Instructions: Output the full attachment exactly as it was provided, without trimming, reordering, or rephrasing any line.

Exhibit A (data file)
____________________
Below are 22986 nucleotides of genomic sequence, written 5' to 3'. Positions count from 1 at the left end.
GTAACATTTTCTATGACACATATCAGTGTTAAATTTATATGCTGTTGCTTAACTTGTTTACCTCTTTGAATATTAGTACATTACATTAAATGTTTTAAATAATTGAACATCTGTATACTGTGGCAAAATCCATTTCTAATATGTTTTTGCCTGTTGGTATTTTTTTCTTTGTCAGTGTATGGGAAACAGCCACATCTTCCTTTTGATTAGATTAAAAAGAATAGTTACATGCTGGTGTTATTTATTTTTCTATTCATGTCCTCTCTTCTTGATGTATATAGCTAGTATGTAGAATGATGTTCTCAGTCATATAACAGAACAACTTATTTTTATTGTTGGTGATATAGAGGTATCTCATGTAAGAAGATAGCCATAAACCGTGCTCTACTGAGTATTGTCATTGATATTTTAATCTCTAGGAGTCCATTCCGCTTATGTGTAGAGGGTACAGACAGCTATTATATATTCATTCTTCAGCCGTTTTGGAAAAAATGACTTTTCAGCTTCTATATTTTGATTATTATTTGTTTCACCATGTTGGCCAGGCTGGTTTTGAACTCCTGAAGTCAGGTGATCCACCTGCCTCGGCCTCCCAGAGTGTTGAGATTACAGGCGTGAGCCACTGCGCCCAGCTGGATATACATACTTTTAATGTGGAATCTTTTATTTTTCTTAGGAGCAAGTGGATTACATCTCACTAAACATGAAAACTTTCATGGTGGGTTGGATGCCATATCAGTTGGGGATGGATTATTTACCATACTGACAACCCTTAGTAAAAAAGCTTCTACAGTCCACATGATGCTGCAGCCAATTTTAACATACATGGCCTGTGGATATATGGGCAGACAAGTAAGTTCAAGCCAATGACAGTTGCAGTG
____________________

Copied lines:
Below are 22986 nucleotides of genomic sequence, written 5' to 3'. Positions count from 1 at the left end.
GTAACATTTTCTATGACACATATCAGTGTTAAATTTATATGCTGTTGCTTAACTTGTTTACCTCTTTGAATATTAGTACATTACATTAAATGTTTTAAATAATTGAACATCTGTATACTGTGGCAAAATCCATTTCTAATATGTTTTTGCCTGTTGGTATTTTTTTCTTTGTCAGTGTATGGGAAACAGCCACATCTTCCTTTTGATTAGATTAAAAAGAATAGTTACATGCTGGTGTTATTTATTTTTCTATTCATGTCCTCTCTTCTTGATGTATATAGCTAGTATGTAGAATGATGTTCTCAGTCATATAACAGAACAACTTATTTTTATTGTTGGTGATATAGAGGTATCTCATGTAAGAAGATAGCCATAAACCGTGCTCTACTGAGTATTGTCATTGATATTTTAATCTCTAGGAGTCCATTCCGCTTATGTGTAGAGGGTACAGACAGCTATTATATATTCATTCTTCAGCCGTTTTGGAAAAAATGACTTTTCAGCTTCTATATTTTGATTATTATTTGTTTCACCATGTTGGCCAGGCTGGTTTTGAACTCCTGAAGTCAGGTGATCCACCTGCCTCGGCCTCCCAGAGTGTTGAGATTACAGGCGTGAGCCACTGCGCCCAGCTGGATATACATACTTTTAATGTGGAATCTTTTATTTTTCTTAGGAGCAAGTGGATTACATCTCACTAAACATGAAAACTTTCATGGTGGGTTGGATGCCATATCAGTTGGGGATGGATTATTTACCATACTGACAACCCTTAGTAAAAAAGCTTCTACAGTCCACATGATGCTGCAGCCAATTTTAACATACATGGCCTGTGGATATATGGGCAGACAAGTAAGTTCAAGCCAATGACAGTTGCAGTG